Human rights, police merger pass on second try. - 13 WTHR Indianapolis

Human rights, police merger pass on second try.

Some opponents held a vigil outside. Some opponents held a vigil outside.

Mary Milz/Eyewitness News

Indianapolis, December 19 - The police merger and gay rights had both come up for a vote during the past year and both failed.

It was a different story Monday night during a special session of the Indianapolis City-County Council where both passed.

The votes drew a packed house with most there for the vote on the gay rights ordinance. One supporter boiled it all down. "This vote is about housing, the right to get a house for your family and a job to support them. That's all it is."

Outside, local clergy, who opposed the proposal, gathered for a candlelight vigil and prayer. "Allow them to see that their decision today can be a decision of darkness or light."

Council president Steve Talley, who lost both votes before, emerged from caucus confident. "Both are going to pass."

First up was the plan to merge the Indianapolis Police Department with the Marion County Sheriff's Department. Republicans offered two amendments to change and postpone it.

Councilor Phil Borst spoke for the GOP. "There is no plan, no detail. There are a lot of legal issues out there."

Both amendments were voted down. When the time came to vote on the merger itself, it passed 16-13 with Republicans Scott Keller and Lance Langsford supporting it.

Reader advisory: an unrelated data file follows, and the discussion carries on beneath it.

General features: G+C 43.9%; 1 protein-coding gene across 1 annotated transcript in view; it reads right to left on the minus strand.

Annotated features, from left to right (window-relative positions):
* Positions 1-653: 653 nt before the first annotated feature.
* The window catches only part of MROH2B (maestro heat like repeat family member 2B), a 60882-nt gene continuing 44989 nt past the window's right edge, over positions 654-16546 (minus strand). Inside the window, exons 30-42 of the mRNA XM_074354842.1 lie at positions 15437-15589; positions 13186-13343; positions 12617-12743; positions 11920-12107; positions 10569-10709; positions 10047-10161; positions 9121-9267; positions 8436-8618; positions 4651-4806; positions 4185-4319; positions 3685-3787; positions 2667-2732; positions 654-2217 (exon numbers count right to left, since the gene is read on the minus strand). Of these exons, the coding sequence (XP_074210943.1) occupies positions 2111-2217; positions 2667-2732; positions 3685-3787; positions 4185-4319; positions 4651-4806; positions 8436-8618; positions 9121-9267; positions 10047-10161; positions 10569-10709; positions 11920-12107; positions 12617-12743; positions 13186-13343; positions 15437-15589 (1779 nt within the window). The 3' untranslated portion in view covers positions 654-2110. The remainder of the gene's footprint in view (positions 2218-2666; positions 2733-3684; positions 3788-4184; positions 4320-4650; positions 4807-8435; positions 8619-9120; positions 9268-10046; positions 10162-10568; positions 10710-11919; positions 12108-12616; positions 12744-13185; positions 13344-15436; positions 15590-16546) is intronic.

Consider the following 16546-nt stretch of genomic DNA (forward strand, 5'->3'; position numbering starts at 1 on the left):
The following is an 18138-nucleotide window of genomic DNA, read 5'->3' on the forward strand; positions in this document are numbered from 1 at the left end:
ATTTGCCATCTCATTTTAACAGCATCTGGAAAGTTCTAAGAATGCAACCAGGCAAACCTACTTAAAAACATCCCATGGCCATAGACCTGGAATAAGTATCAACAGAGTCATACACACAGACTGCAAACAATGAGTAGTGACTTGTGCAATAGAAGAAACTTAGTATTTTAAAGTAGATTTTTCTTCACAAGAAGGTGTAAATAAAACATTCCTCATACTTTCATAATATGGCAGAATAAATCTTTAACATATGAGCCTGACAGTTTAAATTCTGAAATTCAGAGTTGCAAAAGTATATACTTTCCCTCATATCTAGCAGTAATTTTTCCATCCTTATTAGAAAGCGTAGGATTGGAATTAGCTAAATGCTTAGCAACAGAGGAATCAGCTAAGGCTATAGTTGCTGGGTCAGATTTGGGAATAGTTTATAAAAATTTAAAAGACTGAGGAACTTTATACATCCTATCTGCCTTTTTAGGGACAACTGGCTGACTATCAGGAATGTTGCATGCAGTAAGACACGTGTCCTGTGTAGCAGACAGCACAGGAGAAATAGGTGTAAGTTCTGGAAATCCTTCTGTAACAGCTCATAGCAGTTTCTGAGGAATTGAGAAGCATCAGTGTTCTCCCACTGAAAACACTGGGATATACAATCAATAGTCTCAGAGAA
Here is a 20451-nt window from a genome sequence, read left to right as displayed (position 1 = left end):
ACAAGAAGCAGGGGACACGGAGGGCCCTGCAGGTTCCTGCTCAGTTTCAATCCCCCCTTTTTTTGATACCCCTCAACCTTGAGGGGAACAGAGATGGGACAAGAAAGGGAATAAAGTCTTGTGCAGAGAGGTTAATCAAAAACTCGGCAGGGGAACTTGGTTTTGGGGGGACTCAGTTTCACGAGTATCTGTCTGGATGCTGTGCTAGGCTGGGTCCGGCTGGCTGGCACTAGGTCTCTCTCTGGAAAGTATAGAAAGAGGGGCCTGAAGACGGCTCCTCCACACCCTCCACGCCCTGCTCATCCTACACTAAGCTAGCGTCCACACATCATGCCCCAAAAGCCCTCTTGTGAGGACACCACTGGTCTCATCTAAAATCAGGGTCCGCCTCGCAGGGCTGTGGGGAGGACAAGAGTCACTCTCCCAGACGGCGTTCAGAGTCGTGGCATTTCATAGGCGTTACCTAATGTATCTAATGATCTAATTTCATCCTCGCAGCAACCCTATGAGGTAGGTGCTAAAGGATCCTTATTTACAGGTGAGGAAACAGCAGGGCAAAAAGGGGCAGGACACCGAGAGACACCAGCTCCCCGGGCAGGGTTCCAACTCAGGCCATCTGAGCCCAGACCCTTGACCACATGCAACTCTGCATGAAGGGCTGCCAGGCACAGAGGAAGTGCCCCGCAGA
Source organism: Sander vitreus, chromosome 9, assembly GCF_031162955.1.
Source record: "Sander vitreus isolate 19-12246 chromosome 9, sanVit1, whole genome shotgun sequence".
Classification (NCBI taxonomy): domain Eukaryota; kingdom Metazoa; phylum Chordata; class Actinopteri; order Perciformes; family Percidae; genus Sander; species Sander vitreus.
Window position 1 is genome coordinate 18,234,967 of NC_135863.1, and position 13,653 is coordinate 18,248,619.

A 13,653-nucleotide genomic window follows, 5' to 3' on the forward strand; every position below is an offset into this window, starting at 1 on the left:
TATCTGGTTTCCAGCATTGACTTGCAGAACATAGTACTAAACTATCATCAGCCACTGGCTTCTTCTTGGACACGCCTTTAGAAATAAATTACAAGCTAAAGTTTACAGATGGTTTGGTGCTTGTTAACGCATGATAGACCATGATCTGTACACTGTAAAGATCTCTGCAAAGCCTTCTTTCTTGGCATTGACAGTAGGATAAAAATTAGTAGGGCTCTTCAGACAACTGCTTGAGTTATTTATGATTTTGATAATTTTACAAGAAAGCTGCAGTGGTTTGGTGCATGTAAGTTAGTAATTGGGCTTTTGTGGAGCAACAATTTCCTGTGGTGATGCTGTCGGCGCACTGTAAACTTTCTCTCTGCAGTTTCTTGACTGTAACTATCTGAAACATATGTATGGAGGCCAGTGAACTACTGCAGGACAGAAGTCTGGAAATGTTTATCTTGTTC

Langsford explained his vote. "The fact that we get to keep 48 police officers. We're not laying them off. We're keeping 78 police officers that we were going to lose through attrition. And we're putting 44 firefighters back on the streets."

Fraternal Order of Police head, Vince Huber admits this is a big loss for his organization. "We were sold out by Councilor Langsford and Councilor Keller. They sold out law enforcement. They sold out their constituents."

Councilors then took up Proposal 622; protecting gays, lesbians and transgenders from discrimination. It too passed on a 15-14 vote with Democrats Ron Gibson and Patrice Abdullah, formerly 'no' votes, switching to 'yes.'

Abdullah says, "It was not a hard decision. It was one I wanted to resonate with the community."

A supporter explained his feelings. "Tonight we are made part of society as a whole. It is no longer okay to throw us out of our jobs or our homes. It is a victory."

But not everyone celebrated. Opponents called it dark day for the city.

The merger ordinance will take longer to implement than the rights ordinance. A committee which will oversee the changes begins its work next month. Full implementation of the merger plan will that until the beginning of 2007.

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